When you’re prepping your veggies throughout your week, keep your scraps in your freezer, until you accumulate enough to add to your broth!

I recommend opting for organic vegetables as much as possible, again to reduce exposure to pesticides, and other toxins that can be present on conventionally farmed produce.

Ideally, your bone broth should turn out gelatinous, or jelly-like once it’s cooled. This means that it’s full of nutrient dense goodness (like collagen!). There will often be a layer of yellow-ish fat that forms on top of the broth once it’s cooled. You can choose to remove some or all of these when it comes time to use your liquid gold!

Preparation Methods

You can make bone broth in a few ways, depending on what’s available to you in your kitchen!

The three ways I recommend to make your broth are either using a stock pot on your stove, a slow-cooker, or a pressure cooker:

  • Stove-top: using a stockpot (like a 6 or 8 quart), you can add your bones, vegetables (scraps included!), herbs and spices, and filtered water directly to the stock-pot, and bring it to a boil. Once boiling, lower to a simmer, and leave on the stovetop for 10-12 hours (depending on your comfort zone with the stove being on overnight!).

  • Slow-cooker: similar to the stove-top method, add your bones, vegetables & scraps, filtered water, herbs and spices, and let simmer for 10-12 hours.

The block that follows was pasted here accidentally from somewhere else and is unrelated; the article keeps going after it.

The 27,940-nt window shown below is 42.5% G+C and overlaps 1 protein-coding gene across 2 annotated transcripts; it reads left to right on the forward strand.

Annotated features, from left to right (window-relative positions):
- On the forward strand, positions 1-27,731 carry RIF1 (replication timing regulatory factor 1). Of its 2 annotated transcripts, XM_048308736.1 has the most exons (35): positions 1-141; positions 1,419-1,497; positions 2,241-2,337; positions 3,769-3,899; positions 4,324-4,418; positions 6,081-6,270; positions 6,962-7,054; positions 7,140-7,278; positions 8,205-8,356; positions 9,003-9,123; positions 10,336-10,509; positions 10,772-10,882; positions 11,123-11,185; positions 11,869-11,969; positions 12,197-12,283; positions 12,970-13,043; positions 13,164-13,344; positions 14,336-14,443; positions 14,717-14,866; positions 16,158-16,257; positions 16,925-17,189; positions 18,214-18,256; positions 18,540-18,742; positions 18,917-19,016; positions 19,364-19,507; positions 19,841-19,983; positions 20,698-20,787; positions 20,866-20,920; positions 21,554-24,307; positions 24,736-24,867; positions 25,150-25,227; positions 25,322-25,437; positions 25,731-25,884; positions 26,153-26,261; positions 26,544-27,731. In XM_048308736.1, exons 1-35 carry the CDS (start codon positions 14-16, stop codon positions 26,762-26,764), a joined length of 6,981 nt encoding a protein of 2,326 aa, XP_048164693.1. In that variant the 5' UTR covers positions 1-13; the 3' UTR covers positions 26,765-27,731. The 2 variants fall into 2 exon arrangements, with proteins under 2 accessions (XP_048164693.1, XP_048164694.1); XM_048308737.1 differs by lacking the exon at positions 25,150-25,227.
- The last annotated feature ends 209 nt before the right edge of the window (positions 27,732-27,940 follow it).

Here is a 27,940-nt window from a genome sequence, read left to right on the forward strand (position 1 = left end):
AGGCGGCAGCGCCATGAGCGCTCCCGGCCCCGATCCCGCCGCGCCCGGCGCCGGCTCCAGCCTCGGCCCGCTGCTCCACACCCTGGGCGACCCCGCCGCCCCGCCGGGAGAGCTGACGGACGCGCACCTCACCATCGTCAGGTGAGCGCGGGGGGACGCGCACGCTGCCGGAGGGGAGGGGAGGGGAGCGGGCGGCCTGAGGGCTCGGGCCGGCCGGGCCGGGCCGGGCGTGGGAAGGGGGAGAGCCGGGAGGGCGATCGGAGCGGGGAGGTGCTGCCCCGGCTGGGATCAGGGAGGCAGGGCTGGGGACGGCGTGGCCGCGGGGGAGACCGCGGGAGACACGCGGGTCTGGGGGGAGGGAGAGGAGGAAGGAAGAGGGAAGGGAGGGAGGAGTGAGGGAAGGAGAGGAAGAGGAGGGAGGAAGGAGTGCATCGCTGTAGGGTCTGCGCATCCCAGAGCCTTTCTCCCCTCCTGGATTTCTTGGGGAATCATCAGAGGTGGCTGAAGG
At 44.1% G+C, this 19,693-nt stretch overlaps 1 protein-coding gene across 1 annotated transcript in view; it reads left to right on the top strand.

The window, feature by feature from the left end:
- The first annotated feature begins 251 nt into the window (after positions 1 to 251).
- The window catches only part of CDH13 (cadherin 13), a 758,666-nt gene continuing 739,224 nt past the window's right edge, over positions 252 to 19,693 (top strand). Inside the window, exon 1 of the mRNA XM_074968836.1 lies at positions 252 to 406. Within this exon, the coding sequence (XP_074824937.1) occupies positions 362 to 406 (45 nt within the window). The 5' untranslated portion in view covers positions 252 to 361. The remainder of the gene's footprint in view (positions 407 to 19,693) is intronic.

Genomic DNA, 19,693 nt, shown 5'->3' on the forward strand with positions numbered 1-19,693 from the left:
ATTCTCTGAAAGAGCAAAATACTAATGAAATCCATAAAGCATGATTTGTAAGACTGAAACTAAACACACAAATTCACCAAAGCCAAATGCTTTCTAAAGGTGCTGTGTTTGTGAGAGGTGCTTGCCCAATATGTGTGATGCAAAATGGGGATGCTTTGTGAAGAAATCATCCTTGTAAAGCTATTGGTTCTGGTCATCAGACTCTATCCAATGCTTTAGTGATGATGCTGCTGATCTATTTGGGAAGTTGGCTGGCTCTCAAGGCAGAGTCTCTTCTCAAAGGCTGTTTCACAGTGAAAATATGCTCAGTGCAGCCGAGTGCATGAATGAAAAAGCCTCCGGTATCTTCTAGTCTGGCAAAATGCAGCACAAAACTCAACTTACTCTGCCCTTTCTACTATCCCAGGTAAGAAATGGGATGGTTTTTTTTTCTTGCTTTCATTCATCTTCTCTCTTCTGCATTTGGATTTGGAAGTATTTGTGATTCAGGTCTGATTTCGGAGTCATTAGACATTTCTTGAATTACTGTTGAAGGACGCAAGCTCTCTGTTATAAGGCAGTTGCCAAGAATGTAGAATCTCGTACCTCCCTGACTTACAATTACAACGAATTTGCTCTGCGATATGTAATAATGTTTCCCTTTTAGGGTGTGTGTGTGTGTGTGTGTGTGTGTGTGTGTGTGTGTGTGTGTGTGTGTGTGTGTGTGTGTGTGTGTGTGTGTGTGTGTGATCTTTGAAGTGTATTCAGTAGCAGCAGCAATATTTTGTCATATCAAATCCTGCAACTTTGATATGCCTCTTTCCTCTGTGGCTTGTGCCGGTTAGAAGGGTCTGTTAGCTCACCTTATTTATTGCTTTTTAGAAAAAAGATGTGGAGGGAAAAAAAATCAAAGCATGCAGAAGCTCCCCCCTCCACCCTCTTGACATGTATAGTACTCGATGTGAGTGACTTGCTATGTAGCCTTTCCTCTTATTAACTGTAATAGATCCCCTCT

• Pressure cooker: add your bones, vegetables & scraps, filtered water, herbs and spices, and set to high pressure. For chicken or turkey bones, you can probably get away with 3 hours or so in a pressure cooker, and for beef or lamb bones, a little longer (4-4.5 hours).

After cooking the broth, use a fine mesh strainer to filter the bones, veggies, herbs, etc., out of the broth.

Note: bone broth can contain elevated levels of histamine. If you are struggling with histamine, it might be best to cook your broth for less than 8 hours. To learn more about histamine intolerance and the gut, click here.

Additional Ingredients

Bones and stock veggies aren’t the only ingredients you can add to your both. Here are some extras you can think about to uplevel your bone broth, for some extra nutrient density, and some extra gut-love:

  • Functional mushrooms. Adding mushrooms like turkey tail, lions mane, chaga, maitake, etc., can provide some additional immune, cognitive, inflammation, and nervous system support, on top of an already nutrient-dense broth.

  • Gut loving herbs, like dandelion root, turmeric, cloves, oregano, etc., can provide some additional digestive support, making your bone broth extra gut-friendly.

Storing & Using Your Bone Broth

You can store your bone broth in the fridge for up to 5 days. If you store it in containers (ideally glass), and allow the broth to cool and form a thick layer of solid fat on top, it may be stored for longer if the layer of fat doesn’t become compromised (ie. if it’s not broken). The fat can act as a protective seal.

Likewise you can store it in the freezer, where it can be good for up to 4-6 months! If you make your bone broth in large batches, freezing some is a great way to ensure it doesn’t go bad, plus have some stored away to use in the future.

Bone broth is a versatile superfood! You can enjoy bone broth by the mug, for a nourishing warm beverage, or incorporate it into your recipes. Use it as a base for soups, in risotto, to make quinoa or other grains, to make beans and legumes, etc., to add additional nutrient density and gut support to these dishes.

To learn more about how to support good gut health through nutrition, lifestyle, and supplementation, check out my “Beginners Guide to Gut Healing”